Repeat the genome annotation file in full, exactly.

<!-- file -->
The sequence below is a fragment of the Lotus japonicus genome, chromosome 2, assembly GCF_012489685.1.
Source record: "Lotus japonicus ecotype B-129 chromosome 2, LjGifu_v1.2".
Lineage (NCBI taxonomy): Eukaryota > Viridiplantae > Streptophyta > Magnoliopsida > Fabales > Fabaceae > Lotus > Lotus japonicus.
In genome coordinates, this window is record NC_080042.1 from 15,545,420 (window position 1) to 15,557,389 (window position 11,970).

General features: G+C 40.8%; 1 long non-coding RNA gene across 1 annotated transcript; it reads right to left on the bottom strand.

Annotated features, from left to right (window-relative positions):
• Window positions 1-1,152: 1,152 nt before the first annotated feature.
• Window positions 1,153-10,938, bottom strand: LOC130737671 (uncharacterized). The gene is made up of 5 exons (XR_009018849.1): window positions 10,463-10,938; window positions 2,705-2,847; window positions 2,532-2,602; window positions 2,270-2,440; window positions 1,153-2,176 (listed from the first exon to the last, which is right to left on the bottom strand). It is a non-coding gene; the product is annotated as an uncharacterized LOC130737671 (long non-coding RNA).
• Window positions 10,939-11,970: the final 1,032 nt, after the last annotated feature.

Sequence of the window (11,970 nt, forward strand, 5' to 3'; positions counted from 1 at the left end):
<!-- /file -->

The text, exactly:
The sequence below is a fragment of the Lotus japonicus genome, chromosome 2, assembly GCF_012489685.1.
Source record: "Lotus japonicus ecotype B-129 chromosome 2, LjGifu_v1.2".
Lineage (NCBI taxonomy): Eukaryota > Viridiplantae > Streptophyta > Magnoliopsida > Fabales > Fabaceae > Lotus > Lotus japonicus.
In genome coordinates, this window is record NC_080042.1 from 15,545,420 (window position 1) to 15,557,389 (window position 11,970).

General features: G+C 40.8%; 1 long non-coding RNA gene across 1 annotated transcript; it reads right to left on the bottom strand.

Annotated features, from left to right (window-relative positions):
• Window positions 1-1,152: 1,152 nt before the first annotated feature.
• Window positions 1,153-10,938, bottom strand: LOC130737671 (uncharacterized). The gene is made up of 5 exons (XR_009018849.1): window positions 10,463-10,938; window positions 2,705-2,847; window positions 2,532-2,602; window positions 2,270-2,440; window positions 1,153-2,176 (listed from the first exon to the last, which is right to left on the bottom strand). It is a non-coding gene; the product is annotated as an uncharacterized LOC130737671 (long non-coding RNA).
• Window positions 10,939-11,970: the final 1,032 nt, after the last annotated feature.

Sequence of the window (11,970 nt, forward strand, 5' to 3'; positions counted from 1 at the left end):